Posted by Brigham and Women's Hospital October 3, 2016
The COcoa Supplement and Multivitamin Outcomes Study (COSMOS) is the most extensive study to date testing the roles of cocoa extract and a multivitamin in improving health.
Contributor: Dr. JoAnn Manson is Chief of the Division of Preventive Medicine at Brigham and Women’s Hospital (BWH). She is leading the COSMOS trial with BWH Dr. Howard Sesso, an associate epidemiologist at BWH.
Researchers at Brigham and Women’s Hospital and the Fred Hutchinson Cancer Research Center are collaborating in a new research study, known as the COcoa Supplement and Multivitamin Outcomes Study (COSMOS), for the most extensive study to date testing the roles of cocoa extract and a multivitamin in improving health, including preventing heart disease and cancer.
Previous studies of cocoa flavanols conducted by researchers at BWH and other institutions have found that cocoa may reduce the risk of heart disease (including a short-term decrease in blood pressure), as well as slow age-related cognitive decline. BWH researchers have also previously found that multivitamin use modestly reduced cancer risk in a trial of more than 14,000 male physicians.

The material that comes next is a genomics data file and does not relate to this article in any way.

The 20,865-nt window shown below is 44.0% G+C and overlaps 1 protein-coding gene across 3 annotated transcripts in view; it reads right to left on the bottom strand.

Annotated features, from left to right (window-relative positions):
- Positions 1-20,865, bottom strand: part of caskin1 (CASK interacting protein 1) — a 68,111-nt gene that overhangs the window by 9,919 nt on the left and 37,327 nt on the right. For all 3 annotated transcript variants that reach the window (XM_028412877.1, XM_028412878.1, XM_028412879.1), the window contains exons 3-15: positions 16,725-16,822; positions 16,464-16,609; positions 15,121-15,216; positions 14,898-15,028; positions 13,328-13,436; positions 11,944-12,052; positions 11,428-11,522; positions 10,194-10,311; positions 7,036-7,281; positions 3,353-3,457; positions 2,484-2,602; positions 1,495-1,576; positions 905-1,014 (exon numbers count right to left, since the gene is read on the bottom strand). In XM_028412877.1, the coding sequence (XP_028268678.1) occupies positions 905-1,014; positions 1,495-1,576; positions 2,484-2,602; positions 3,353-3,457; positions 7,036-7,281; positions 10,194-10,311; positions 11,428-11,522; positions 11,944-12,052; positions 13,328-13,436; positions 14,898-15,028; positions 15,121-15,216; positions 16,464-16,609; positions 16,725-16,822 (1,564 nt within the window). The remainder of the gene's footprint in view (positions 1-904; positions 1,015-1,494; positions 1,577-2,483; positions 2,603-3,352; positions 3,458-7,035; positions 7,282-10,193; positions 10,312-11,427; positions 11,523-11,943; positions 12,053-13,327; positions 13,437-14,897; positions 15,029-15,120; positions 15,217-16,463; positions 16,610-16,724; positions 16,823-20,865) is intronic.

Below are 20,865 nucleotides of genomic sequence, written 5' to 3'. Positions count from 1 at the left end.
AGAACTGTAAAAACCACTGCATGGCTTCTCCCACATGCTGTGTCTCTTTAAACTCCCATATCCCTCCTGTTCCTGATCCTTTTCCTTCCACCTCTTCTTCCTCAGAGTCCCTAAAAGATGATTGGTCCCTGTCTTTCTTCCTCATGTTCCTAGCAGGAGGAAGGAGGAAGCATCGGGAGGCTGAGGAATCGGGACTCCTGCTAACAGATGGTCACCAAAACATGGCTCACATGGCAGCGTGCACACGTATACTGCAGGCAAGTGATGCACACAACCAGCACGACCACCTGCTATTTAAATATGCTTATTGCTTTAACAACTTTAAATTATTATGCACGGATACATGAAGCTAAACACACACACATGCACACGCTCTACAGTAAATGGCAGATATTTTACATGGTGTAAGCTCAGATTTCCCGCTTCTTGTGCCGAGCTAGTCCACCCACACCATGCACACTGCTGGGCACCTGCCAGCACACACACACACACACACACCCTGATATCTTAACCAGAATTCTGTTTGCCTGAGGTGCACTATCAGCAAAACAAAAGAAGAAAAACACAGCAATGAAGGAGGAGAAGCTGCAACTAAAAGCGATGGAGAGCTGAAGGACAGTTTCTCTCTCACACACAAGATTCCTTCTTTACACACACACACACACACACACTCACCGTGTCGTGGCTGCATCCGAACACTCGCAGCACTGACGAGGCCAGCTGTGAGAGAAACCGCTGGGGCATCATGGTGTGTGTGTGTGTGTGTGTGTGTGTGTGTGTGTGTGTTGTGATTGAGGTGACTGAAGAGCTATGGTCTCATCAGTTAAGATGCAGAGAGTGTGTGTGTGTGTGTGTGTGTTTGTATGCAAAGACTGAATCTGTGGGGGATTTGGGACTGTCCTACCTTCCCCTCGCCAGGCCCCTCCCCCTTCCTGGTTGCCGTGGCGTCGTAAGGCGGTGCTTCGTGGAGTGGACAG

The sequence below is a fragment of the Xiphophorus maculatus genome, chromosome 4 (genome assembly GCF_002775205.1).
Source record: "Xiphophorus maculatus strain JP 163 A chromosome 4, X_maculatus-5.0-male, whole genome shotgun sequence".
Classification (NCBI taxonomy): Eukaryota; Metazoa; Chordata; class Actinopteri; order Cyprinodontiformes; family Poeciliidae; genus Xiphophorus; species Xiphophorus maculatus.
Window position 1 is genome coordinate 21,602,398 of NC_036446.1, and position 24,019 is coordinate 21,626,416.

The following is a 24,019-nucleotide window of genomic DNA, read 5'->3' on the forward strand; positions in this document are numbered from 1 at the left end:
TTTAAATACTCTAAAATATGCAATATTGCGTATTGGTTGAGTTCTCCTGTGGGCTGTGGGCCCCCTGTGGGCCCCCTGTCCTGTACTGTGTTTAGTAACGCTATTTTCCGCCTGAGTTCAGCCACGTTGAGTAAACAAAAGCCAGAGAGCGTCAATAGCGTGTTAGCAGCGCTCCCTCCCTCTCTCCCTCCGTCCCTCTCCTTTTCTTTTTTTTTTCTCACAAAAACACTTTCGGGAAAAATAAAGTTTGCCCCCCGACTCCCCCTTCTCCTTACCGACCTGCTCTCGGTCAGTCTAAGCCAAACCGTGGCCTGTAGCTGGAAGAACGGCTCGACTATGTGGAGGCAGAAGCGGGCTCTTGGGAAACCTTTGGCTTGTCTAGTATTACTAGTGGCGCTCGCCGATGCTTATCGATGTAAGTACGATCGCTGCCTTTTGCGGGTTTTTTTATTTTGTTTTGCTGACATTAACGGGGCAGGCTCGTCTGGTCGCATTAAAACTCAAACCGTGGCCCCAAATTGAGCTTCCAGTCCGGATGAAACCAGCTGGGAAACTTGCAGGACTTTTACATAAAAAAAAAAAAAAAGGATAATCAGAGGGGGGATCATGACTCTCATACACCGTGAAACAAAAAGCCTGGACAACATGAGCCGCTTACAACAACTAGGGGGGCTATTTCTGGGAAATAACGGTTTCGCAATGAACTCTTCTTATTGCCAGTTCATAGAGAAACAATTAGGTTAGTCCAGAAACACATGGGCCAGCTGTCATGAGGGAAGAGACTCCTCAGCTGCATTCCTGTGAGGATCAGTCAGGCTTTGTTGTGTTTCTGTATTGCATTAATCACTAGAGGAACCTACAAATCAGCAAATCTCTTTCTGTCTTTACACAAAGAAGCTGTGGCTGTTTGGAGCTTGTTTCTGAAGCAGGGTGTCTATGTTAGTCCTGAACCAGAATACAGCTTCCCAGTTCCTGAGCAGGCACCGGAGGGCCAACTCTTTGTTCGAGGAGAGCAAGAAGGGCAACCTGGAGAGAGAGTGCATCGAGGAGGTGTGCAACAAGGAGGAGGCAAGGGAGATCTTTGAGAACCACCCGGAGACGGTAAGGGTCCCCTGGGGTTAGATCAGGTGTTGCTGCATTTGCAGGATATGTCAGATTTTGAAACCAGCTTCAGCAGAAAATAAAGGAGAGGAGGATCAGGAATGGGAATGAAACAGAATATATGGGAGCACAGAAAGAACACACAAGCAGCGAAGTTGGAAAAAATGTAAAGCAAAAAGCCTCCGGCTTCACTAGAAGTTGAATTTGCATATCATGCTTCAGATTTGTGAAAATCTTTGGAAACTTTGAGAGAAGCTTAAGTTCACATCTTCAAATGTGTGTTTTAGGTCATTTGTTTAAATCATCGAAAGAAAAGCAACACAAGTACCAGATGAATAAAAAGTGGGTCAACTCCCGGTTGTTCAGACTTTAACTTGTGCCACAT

“COSMOS will allow us to further explore these promising nutritional supplements in both men and women as part of a large-scale national clinical trial,” said Dr. JoAnn Manson, Chief of the Division of Preventive Medicine at BWH and Co-Director of COSMOS with BWH epidemiologist Dr. Howard Sesso.
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Posted by Brigham and Women's Hospital December 27, 2012
One of these may reduce your risk of cancer - but not heart disease.
Recently, we published the results from the first large-scale clinical trial to evaluate the long-term effects of multivitamins for men. When it comes to cancer researchers found that taking a daily multivitamin modestly but significantly reduced the risk of developing cancer and possibly reduced cancer-related deaths among men over 50; however, they also found that multivitamins did not appear to reduce the risk of cardiovascular disease in the same group of men.
“The findings from our large clinical trial do not support the use of a common daily multivitamin supplement for the sole purpose of preventing cardiovascular disease in men,” said Dr. Howard D. Sesso, lead author and an associate epidemiologist in the Division of Preventive Medicine at BWH. “The decision to take a daily multivitamin should be made in consultation with one’s doctor and consideration given to an individual’s nutritional status and other potential effects of multivitamins, including our previously reported modest but significant reduction in cancer risk.”
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